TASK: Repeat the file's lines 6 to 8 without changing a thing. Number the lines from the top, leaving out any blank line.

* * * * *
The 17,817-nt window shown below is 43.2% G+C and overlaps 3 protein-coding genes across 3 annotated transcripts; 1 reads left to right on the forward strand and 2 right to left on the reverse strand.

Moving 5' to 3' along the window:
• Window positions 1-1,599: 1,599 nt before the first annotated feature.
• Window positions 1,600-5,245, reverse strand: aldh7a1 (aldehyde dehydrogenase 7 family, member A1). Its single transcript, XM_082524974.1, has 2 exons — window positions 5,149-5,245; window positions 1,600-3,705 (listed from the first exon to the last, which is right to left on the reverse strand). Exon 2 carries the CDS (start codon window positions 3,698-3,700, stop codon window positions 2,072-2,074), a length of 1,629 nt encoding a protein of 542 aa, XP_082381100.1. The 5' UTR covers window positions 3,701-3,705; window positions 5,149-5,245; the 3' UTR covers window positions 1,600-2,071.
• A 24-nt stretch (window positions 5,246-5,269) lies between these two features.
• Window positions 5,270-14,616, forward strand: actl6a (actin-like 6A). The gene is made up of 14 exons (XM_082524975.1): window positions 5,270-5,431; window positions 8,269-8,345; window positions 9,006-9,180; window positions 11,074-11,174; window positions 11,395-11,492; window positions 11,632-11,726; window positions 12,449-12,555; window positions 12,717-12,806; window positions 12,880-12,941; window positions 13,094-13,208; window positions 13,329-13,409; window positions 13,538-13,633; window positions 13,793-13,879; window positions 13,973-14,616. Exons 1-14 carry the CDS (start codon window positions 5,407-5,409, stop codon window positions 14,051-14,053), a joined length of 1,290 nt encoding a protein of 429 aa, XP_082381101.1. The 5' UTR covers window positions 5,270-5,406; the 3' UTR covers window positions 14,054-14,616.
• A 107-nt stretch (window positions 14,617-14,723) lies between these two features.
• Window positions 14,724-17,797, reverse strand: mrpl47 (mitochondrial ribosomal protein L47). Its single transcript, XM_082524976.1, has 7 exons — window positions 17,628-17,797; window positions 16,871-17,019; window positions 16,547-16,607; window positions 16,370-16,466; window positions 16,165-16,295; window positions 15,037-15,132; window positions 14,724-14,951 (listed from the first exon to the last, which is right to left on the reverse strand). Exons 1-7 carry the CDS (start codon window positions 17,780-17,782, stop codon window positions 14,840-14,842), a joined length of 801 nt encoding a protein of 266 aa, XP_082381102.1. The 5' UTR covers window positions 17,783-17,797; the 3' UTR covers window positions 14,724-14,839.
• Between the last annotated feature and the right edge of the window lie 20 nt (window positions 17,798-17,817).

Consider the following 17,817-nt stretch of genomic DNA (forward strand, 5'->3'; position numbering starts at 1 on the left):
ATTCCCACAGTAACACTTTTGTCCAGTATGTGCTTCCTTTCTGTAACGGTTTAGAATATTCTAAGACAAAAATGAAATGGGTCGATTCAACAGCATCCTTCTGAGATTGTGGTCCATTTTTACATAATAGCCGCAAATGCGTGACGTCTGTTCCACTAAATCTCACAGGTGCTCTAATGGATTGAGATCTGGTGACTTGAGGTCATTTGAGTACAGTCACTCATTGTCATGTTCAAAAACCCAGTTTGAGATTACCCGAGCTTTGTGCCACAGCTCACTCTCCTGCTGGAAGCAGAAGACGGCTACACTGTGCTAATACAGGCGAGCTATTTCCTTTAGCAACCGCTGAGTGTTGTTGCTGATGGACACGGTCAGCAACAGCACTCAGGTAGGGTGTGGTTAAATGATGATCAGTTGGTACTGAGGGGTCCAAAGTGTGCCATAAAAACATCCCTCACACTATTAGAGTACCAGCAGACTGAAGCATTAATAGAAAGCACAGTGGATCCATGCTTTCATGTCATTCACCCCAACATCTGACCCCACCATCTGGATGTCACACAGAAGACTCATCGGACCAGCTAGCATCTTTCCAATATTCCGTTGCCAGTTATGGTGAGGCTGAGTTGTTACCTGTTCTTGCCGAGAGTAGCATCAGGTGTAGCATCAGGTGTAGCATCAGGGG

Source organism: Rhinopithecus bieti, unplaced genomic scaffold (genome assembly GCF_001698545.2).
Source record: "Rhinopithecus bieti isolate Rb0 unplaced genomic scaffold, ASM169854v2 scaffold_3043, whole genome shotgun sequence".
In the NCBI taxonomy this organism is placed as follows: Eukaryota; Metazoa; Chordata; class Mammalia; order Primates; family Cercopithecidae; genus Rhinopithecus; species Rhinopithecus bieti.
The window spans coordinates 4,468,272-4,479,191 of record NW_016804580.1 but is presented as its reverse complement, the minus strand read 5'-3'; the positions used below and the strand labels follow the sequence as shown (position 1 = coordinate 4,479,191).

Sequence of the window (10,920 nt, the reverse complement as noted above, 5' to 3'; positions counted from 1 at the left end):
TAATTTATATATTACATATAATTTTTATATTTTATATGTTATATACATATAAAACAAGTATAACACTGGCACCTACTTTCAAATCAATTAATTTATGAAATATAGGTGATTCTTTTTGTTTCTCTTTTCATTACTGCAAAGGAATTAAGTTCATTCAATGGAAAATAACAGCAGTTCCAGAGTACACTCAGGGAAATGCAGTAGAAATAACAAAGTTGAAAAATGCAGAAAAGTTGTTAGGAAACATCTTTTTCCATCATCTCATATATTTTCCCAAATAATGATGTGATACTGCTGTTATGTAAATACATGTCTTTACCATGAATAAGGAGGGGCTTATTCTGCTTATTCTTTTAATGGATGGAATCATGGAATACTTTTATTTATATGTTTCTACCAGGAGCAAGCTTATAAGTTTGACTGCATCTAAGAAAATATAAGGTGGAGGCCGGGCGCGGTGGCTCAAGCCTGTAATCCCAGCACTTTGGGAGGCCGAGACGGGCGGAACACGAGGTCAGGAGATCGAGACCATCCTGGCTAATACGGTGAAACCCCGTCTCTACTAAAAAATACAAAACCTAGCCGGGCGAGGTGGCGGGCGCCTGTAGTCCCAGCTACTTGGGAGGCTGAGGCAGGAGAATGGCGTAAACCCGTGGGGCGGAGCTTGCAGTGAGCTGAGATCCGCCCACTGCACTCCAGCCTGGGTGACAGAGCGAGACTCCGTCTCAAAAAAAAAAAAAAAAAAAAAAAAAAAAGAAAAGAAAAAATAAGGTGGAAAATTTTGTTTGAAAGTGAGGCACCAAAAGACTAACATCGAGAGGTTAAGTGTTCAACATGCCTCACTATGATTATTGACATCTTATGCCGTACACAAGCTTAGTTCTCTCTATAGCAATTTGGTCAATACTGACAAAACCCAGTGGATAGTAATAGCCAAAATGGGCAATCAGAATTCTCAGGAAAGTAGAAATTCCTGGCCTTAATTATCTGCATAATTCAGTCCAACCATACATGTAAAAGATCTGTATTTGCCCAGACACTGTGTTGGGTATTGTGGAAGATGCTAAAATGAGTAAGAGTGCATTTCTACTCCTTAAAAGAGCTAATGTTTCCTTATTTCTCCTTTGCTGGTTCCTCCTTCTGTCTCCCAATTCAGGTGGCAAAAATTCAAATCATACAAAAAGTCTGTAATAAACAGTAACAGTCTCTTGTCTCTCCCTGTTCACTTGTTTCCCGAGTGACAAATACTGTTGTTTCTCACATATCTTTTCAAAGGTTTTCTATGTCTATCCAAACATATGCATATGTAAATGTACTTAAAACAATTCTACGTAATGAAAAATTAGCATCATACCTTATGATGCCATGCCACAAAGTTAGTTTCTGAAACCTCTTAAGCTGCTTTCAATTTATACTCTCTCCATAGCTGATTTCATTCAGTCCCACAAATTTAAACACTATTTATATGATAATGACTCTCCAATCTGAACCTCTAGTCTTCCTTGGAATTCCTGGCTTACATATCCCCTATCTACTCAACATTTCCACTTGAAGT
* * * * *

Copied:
• Window positions 5,270-14,616, forward strand: actl6a (actin-like 6A). The gene is made up of 14 exons (XM_082524975.1): window positions 5,270-5,431; window positions 8,269-8,345; window positions 9,006-9,180; window positions 11,074-11,174; window positions 11,395-11,492; window positions 11,632-11,726; window positions 12,449-12,555; window positions 12,717-12,806; window positions 12,880-12,941; window positions 13,094-13,208; window positions 13,329-13,409; window positions 13,538-13,633; window positions 13,793-13,879; window positions 13,973-14,616. Exons 1-14 carry the CDS (start codon window positions 5,407-5,409, stop codon window positions 14,051-14,053), a joined length of 1,290 nt encoding a protein of 429 aa, XP_082381101.1. The 5' UTR covers window positions 5,270-5,406; the 3' UTR covers window positions 14,054-14,616.
• A 107-nt stretch (window positions 14,617-14,723) lies between these two features.
• Window positions 14,724-17,797, reverse strand: mrpl47 (mitochondrial ribosomal protein L47). Its single transcript, XM_082524976.1, has 7 exons — window positions 17,628-17,797; window positions 16,871-17,019; window positions 16,547-16,607; window positions 16,370-16,466; window positions 16,165-16,295; window positions 15,037-15,132; window positions 14,724-14,951 (listed from the first exon to the last, which is right to left on the reverse strand). Exons 1-7 carry the CDS (start codon window positions 17,780-17,782, stop codon window positions 14,840-14,842), a joined length of 801 nt encoding a protein of 266 aa, XP_082381102.1. The 5' UTR covers window positions 17,783-17,797; the 3' UTR covers window positions 14,724-14,839.